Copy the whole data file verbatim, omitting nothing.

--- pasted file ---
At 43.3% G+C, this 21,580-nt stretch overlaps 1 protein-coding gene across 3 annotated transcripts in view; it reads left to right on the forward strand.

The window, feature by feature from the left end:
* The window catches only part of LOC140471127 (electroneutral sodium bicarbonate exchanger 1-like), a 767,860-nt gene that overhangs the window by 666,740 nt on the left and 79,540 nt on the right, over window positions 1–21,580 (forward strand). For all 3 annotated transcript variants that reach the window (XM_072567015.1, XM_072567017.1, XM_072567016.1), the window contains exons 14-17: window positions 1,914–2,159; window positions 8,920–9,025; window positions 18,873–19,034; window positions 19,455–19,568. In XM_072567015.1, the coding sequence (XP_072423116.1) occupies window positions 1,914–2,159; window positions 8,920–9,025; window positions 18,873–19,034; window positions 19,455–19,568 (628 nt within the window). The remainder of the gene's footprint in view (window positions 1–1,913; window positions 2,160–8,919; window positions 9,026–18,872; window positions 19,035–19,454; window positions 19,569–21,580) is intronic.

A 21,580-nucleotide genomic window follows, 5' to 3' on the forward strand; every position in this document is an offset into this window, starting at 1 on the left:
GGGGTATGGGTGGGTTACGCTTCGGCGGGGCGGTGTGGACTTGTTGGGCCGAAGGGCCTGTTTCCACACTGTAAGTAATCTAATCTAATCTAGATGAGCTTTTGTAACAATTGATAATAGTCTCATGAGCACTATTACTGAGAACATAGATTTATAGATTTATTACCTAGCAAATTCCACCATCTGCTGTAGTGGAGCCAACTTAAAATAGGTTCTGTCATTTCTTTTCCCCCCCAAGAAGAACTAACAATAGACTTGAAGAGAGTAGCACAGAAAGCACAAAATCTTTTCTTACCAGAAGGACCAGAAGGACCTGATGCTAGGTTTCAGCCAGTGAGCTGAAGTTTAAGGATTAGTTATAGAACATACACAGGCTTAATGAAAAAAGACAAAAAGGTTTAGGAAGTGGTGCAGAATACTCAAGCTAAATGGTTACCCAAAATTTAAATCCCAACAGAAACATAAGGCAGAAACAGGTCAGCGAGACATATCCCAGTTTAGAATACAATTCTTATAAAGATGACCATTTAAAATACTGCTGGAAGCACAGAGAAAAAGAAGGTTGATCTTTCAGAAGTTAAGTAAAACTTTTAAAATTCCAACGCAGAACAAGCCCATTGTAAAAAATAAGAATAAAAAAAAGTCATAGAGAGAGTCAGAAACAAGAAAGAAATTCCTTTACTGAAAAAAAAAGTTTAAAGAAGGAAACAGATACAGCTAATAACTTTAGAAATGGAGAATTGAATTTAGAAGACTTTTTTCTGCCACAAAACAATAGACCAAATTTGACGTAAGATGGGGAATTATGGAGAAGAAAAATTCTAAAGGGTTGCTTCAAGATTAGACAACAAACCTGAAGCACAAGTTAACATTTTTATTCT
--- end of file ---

At 43.3% G+C, this 21,580-nt stretch overlaps 1 protein-coding gene across 3 annotated transcripts in view; it reads left to right on the forward strand.

The window, feature by feature from the left end:
* The window catches only part of LOC140471127 (electroneutral sodium bicarbonate exchanger 1-like), a 767,860-nt gene that overhangs the window by 666,740 nt on the left and 79,540 nt on the right, over window positions 1–21,580 (forward strand). For all 3 annotated transcript variants that reach the window (XM_072567015.1, XM_072567017.1, XM_072567016.1), the window contains exons 14-17: window positions 1,914–2,159; window positions 8,920–9,025; window positions 18,873–19,034; window positions 19,455–19,568. In XM_072567015.1, the coding sequence (XP_072423116.1) occupies window positions 1,914–2,159; window positions 8,920–9,025; window positions 18,873–19,034; window positions 19,455–19,568 (628 nt within the window). The remainder of the gene's footprint in view (window positions 1–1,913; window positions 2,160–8,919; window positions 9,026–18,872; window positions 19,035–19,454; window positions 19,569–21,580) is intronic.

A 21,580-nucleotide genomic window follows, 5' to 3' on the forward strand; every position in this document is an offset into this window, starting at 1 on the left:
GGGGTATGGGTGGGTTACGCTTCGGCGGGGCGGTGTGGACTTGTTGGGCCGAAGGGCCTGTTTCCACACTGTAAGTAATCTAATCTAATCTAGATGAGCTTTTGTAACAATTGATAATAGTCTCATGAGCACTATTACTGAGAACATAGATTTATAGATTTATTACCTAGCAAATTCCACCATCTGCTGTAGTGGAGCCAACTTAAAATAGGTTCTGTCATTTCTTTTCCCCCCCAAGAAGAACTAACAATAGACTTGAAGAGAGTAGCACAGAAAGCACAAAATCTTTTCTTACCAGAAGGACCAGAAGGACCTGATGCTAGGTTTCAGCCAGTGAGCTGAAGTTTAAGGATTAGTTATAGAACATACACAGGCTTAATGAAAAAAGACAAAAAGGTTTAGGAAGTGGTGCAGAATACTCAAGCTAAATGGTTACCCAAAATTTAAATCCCAACAGAAACATAAGGCAGAAACAGGTCAGCGAGACATATCCCAGTTTAGAATACAATTCTTATAAAGATGACCATTTAAAATACTGCTGGAAGCACAGAGAAAAAGAAGGTTGATCTTTCAGAAGTTAAGTAAAACTTTTAAAATTCCAACGCAGAACAAGCCCATTGTAAAAAATAAGAATAAAAAAAAGTCATAGAGAGAGTCAGAAACAAGAAAGAAATTCCTTTACTGAAAAAAAAAGTTTAAAGAAGGAAACAGATACAGCTAATAACTTTAGAAATGGAGAATTGAATTTAGAAGACTTTTTTCTGCCACAAAACAATAGACCAAATTTGACGTAAGATGGGGAATTATGGAGAAGAAAAATTCTAAAGGGTTGCTTCAAGATTAGACAACAAACCTGAAGCACAAGTTAACATTTTTATTCT